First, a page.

Vraciu's 'Hellcat' returns home.

Discussion in 'Aviation' started by Airframes, Mar 9, 2015.

  1. Airframes

    Airframes Benevolens Magister

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    The Grumman F6F-3 Hellcat once flown by Commander Alexander Vraciu, left Duxford, UK, on February 6th, bound for a new owner in the USA, according to a snippet in the April issue of 'Fly Past' magazine.
    This is the actual aircraft in which the US Navy ace scored nine of his nineteen victories in WW2, and has been with The Fighter Collection, at Duxford, since 1990. Sadly Commander Vraciu, DFC, AM, passed away on January 29th this year, aged 96.
    Having seen this aircraft in the 'Vraciu colours' many times over the last 24+ years, I hadn't realised, until now, that it was the actual aircraft flown by the ace, assuming it was just a representative colour scheme.
    Although the Hellcat will be missed on the UK air show circuit, I personally feel that it's only right and fitting that it should find a new owner where it belongs, at 'home' in the USA.
     

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  2. FLYBOYJ

    FLYBOYJ "THE GREAT GAZOO"
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  3. Crimea_River

    Crimea_River Well-Known Member

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    Lost a Hellcat, gained a 109.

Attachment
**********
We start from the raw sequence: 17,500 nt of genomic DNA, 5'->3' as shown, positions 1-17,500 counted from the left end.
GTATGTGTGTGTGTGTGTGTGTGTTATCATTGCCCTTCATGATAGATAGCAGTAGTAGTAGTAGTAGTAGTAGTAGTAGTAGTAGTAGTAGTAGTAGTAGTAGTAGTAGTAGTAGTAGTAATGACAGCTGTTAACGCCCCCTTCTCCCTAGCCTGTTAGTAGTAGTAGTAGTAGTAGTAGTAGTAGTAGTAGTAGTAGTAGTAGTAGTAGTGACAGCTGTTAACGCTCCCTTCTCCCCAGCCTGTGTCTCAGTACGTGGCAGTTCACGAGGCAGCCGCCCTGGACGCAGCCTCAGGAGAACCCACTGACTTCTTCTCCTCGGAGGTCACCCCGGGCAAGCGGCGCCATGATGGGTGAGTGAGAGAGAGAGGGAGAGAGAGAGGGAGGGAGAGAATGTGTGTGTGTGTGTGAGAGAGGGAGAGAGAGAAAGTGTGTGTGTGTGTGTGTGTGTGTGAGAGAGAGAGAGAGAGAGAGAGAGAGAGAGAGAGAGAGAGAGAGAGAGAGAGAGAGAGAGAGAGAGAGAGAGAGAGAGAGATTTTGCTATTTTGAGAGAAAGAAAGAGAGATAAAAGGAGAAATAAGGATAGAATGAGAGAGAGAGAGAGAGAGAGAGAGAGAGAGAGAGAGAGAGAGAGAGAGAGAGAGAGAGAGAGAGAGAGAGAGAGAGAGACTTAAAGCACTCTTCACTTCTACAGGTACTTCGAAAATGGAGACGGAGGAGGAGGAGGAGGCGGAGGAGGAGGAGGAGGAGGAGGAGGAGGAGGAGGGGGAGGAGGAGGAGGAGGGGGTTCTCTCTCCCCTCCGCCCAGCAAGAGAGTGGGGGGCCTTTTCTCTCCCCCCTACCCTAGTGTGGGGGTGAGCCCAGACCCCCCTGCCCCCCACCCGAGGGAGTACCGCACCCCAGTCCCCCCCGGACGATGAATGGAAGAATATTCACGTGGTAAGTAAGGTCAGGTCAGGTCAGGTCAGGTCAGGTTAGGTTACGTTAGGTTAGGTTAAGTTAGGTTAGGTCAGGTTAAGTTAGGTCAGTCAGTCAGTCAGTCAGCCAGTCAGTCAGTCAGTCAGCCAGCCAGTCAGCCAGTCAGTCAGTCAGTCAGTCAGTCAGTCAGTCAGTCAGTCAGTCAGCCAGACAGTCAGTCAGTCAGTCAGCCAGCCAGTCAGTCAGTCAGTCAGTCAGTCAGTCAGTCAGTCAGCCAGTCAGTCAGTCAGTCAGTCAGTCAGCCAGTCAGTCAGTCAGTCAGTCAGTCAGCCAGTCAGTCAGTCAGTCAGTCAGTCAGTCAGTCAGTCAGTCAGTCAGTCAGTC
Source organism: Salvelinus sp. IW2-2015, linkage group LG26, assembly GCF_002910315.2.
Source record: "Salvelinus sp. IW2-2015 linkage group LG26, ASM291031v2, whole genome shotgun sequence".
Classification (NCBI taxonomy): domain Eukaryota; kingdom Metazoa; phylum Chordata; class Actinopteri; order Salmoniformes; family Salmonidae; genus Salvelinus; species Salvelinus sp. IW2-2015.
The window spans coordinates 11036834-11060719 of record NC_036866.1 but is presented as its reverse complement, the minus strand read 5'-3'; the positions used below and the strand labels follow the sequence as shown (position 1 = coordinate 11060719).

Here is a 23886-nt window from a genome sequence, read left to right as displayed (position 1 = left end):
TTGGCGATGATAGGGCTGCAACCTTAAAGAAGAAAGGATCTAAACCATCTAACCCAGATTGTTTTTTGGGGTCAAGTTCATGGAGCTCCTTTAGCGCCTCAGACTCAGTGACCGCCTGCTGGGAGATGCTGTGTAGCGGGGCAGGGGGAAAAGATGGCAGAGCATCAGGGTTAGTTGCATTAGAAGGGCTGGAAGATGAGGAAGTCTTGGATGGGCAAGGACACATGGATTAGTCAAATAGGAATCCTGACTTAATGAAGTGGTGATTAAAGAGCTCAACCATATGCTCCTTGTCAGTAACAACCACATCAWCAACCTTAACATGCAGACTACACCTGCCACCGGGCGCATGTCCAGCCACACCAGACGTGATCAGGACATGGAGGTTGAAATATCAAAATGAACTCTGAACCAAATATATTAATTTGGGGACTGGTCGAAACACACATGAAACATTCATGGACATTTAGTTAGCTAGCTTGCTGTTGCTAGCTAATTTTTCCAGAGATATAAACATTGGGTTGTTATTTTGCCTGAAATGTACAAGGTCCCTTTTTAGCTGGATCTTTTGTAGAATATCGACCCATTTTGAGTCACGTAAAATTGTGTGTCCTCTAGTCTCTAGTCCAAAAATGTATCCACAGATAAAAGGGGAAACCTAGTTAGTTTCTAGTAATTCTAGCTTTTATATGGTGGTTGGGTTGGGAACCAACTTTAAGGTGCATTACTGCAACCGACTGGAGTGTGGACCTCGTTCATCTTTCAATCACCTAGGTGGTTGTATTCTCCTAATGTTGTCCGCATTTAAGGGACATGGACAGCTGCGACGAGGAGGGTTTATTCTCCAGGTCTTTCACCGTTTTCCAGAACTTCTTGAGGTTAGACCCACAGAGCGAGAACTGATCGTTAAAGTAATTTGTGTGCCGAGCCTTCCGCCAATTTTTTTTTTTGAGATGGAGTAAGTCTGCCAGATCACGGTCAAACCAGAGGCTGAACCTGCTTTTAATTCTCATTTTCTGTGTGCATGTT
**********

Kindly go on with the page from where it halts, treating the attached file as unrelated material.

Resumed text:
4. pbehn

    pbehn Well-Known Member

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    I agree, it should have a home close to where its ace lived, and certainly in the USA.
     
  5. buffnut453

    buffnut453 Well-Known Member

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    Don't disagree...but more people would probably see it at Duxford. Just the nature of the geography on the western side of t'Pond.
     
  6. Airframes

    Airframes Benevolens Magister

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    True, as it displays (or did) not only at DX, but also at other events in the UK and northern Europe. But I suppose it's a bit like the U.S. having, say, Bader's Hurricane, or Johnson's Spitfire (not that they still exist, of course) - doesn't seem quite right somehow.
    I wonder if this means we can have our tea back ....................
     
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  7. buffnut453

    buffnut453 Well-Known Member

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    The natural response will be "You can have all the tea from the bottom of Boston harbor"....shouldn't open yourself up like that! :)
     
  8. Airframes

    Airframes Benevolens Magister

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    As long as they send the sugar and milk with it - and crumpets, got to have crumpets with the tea !
     
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  9. buffnut453

    buffnut453 Well-Known Member

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    Can't beat a bit o' crumpet. Fancy some tiffin'? :)
     
  10. Airframes

    Airframes Benevolens Magister

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    Jolly good idea, old chap. One lump or two ?
     
  11. Bad-Karma

    Bad-Karma Member

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    Where in the US is it being sent to? Hopefully the east coast! I wanna see this baby!